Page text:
News / Africa

7 al-Shabab Militants Killed in Somalia Airstrike

Witnesses say an airstrike has killed seven members of the al-Qaida-linked rebel group al-Shabab in southern Somalia.

The air attack occurred early Friday in a rebel-controlled area known as Kilometer 60, south of the capital, Mogadishu.  

Somali officials say an al-Shabab commander was among those killed when a missile from an unidentified plane struck a vehicle.  A reporter for VOA's Somali Service says the dead include four foreigners and three Somalis.

There has been no claim of responsibility for the attack. U.S. forces have been known to conduct raids in Somalia, most recently in January when Navy commandos rescued two aid workers that were being held by pirates.

Separately, al-Shabab has released a video of what it says is a captured Kenyan soldier.  In the video, the soldier identified as Edward Mule Yesse, 30,  asks Kenya's government to withdraw its forces from southern Somalia, where they have been fighting al-Shabab since October.

The developments come one day after world leaders gathering in London pledged to help Somalia defeat al-Shabab and bring stability to the war-torn Horn of Africa country.  The Somali government Friday called the conference a "great victory" for the Somali people.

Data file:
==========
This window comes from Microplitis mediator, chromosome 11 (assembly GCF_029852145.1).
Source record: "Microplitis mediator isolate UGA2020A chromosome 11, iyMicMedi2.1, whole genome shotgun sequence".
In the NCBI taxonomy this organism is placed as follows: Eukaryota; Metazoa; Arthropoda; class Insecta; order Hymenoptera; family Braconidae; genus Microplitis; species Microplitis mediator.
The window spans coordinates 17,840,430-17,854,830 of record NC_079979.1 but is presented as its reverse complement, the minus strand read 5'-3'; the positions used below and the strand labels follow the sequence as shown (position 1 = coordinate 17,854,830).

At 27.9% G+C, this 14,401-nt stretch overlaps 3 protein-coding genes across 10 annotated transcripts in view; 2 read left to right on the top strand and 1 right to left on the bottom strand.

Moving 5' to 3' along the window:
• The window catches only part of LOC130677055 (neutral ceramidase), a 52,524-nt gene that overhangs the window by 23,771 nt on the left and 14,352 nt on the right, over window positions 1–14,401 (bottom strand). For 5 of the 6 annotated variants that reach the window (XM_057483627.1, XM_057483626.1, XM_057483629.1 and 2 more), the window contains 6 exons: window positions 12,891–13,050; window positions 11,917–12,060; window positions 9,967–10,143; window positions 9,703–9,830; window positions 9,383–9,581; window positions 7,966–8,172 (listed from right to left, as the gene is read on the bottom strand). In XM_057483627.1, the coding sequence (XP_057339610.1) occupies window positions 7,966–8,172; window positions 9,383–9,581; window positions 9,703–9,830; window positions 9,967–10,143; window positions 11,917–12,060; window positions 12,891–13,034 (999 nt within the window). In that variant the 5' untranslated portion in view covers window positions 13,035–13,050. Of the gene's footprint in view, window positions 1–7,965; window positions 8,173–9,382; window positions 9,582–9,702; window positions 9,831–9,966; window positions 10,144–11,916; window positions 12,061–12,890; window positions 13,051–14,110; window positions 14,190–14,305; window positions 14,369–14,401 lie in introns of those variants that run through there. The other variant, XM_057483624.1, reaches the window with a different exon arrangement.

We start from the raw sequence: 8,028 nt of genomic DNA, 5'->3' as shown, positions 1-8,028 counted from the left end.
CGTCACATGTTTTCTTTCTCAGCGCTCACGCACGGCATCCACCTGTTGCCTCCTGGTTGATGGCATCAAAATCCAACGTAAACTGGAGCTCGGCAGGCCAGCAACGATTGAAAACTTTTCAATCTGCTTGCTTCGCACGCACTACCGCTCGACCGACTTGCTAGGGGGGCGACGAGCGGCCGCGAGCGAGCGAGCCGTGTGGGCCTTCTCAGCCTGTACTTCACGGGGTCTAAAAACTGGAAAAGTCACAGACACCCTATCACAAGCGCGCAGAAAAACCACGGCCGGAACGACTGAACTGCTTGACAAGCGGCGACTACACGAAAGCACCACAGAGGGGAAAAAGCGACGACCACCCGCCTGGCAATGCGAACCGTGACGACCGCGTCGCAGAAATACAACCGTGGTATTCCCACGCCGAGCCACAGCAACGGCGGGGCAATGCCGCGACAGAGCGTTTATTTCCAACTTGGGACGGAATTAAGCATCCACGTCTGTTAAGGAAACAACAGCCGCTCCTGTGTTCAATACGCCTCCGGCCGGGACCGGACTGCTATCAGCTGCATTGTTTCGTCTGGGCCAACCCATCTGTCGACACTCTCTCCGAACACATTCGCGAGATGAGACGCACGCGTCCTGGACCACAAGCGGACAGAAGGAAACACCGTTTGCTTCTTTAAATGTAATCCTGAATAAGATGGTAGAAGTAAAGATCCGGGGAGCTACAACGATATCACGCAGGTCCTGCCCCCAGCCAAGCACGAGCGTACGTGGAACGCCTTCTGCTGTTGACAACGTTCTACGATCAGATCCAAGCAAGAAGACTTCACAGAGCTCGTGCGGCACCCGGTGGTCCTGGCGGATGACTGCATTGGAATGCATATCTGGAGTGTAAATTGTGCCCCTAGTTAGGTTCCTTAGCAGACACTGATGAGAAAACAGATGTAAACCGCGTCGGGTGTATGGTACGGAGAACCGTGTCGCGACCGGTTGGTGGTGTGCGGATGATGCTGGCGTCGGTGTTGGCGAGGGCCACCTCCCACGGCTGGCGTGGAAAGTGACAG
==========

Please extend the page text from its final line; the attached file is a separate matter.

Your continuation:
Members of Somalia's al-Shabaab militant group parade during a demonstration to announce integration with al Qaida, in Elasha, south of the capital Mogadishu, February 13, 2012
Members of Somalia's al-Shabaab militant group parade during a demonstration to announce integration with al Qaida, in Elasha, south of the capital Mogadishu, February 13, 2012

Al-Shabab is fighting Somalia's weak transitional government in an attempt to impose its strict version of Islamic law on the country.

Al-Shabab rebels control large portions of southern and central Somalia, but have recently lost ground in the face of offensives by Ethiopian, Kenyan, and African Union troops.

Earlier this month, al-Qaida announced a formal alliance with al-Shabab, though the groups are thought to have had informal ties for several years.

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